Annual Reports of Committees of The Florida Bar.

Author:Newman, Brain
 
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EDITOR'S NOTE: Due to the COVID-19 health crisis, some of the events described below have been rescheduled or cancelled since this issue went to press in early April. Please consult The Florida Bar's COVID-19 resource page at https://www.floridabar.org/news/releases/covid19/for updated information.

Administrative Law

The 2019-2020 term was a busy one for the Administrative Law Section. We worked on suggested revisions to the Uniform Rules of Procedure, generated numerous feature articles for publication, and rolled-out the first trial school for administrative law. We also continued our efforts to reach out to young lawyers and to give back to the community with a series of networking events in Tallahassee and through our South Florida Chapter. Finally, we continued the section tradition of sponsoring quality CLE programs dedicated to administrative law.

An ad hoc committee of the Administrative Law Section was tasked with reviewing the Uniform Rules of Procedure and recommending appropriate changes. The committee was chaired by Larry Sellers and included Judge Yolanda Green, Judge Elizabeth McArthur, Judge Li Nelson, Judge Dave Watkins, Paul Drake, Seann Frazier, and Shaw Stiller. The Uniform Rules of Procedure were last updated in 2013 based on recommendations from the section. Beginning in January 2019, the committee solicited suggestions and developed a draft revision that was distributed for comment. The committee received and reviewed numerous comments and has prepared more revisions, the latest of which is available for review on the section website. The suggested revisions will ultimately be considered at an executive council meeting. Any recommended changes approved by the executive council will be submitted to the Administration Commission, which has the exclusive authority to propose and adopt changes to the Uniform Rules of Procedure.

Thank you to Richard Shoop for writing a thoughtful article on qualified representatives. "Parties Beware: Your Qualified Representative in an Administrative Proceeding might not be Qualified to Represent You if You Decide to Pursue an Appeal" was published in the November/December 2019 edition of The Florida Bar Journal. Mr. Shoop was busy. He also contributed a feature article for the December 2019 edition of the Administrative Law Section Newsletter, an ALJ Q&A with the new Chief Judge John MacIver. Many others contributed feature articles to the newsletter, including Gregg Morton ("Off to a Great Start: the Administrative Law Section's Inaugural Trial Academy"); Jowanna Oates and Cathy Sellers ("The End of an Era: Judge Scott Boyd Retires"), and Brittany Adams Long, Donna Blanton, and Travis Miller ("Practical Implications of Amendment 6 in Administrative Law Disputes"). Jowanna Oates and Tiffany Roddenberry are the co-editors of the newsletter and continue to do an outstanding job producing this first-rate publication. Before we leave the newsletter, I must recognize other regular contributors: Tara Price, Larry Sellers, and Gigi Rollini write the appellate case notes and Judge Gar Chisenhall, Mathew Knoll, Dustin Metz, Virginia Ponder, Christina Shideler, Paul Rendleman, and Tiffany Roddenberry prepare the DOAH case notes. Finally, thank you Lyyli Van Whittle for continuing to lead our section publication efforts.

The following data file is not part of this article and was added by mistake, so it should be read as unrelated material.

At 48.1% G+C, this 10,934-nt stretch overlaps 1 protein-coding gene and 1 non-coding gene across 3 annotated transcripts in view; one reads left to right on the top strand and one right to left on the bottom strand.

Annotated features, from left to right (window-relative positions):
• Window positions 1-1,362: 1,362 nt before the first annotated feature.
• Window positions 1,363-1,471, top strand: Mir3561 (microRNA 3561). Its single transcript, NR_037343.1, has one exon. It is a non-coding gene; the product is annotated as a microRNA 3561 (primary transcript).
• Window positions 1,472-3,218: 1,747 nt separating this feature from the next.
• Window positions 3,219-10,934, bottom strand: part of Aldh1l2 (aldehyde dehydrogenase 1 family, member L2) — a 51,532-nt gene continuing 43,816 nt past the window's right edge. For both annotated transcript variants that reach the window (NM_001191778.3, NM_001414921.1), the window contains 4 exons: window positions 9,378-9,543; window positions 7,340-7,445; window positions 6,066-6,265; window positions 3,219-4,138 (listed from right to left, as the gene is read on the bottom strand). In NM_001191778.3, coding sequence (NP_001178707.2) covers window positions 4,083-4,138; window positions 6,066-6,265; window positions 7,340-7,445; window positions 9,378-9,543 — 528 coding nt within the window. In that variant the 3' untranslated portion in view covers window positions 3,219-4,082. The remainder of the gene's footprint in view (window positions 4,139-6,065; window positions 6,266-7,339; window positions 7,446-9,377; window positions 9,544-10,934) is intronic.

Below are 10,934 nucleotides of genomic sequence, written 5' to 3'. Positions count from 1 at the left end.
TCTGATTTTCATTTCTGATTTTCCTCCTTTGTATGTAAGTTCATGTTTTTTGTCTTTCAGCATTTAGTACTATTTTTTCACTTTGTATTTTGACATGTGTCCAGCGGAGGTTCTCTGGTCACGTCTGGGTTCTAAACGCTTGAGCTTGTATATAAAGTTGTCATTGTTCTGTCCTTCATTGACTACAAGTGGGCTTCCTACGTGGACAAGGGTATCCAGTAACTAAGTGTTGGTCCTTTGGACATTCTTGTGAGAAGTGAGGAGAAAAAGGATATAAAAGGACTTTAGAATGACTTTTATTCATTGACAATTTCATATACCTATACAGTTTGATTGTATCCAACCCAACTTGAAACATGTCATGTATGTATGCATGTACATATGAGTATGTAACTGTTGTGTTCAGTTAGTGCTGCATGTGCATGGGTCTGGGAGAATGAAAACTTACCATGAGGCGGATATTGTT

The section held its first trial school, the DOAH Trial Academy, in fall 2019. The week-long academy was held at DOAH and was modeled on other immersive trial preparation training courses with a focus on skills that attorneys need for practicing in an administrative forum. The first class was limited to 20 students to ensure there was enough time for instructors to spend with each participant individually. The students participated in workshops to practice litigation skills, and the program culminated on its final day with a mock trial in front of ALJ Bob Cohen. The coaches also selected students for awards based on the skills taught during the academy: Virginia Edwards (best opening statement); Amanda McKibben (best direct examination); Johnny El Hachem (best cross examination); and Kristen Bond (best PRO). Thank you to the ALJs and coaches who made the program a success: Judge Suzanne Van Wyk, Judge Bob Cohen, Judge Gar Chisenhall, Judge Bruce Culpepper, Judge Yolanda Green, Judge Li Nelson, Ralph DeMeo, Seann Frazier, Kathy Hood, Gregg Morton, Louise St. Laurent, and Richard Shine. We plan to repeat the program in the fall with certain content improvements.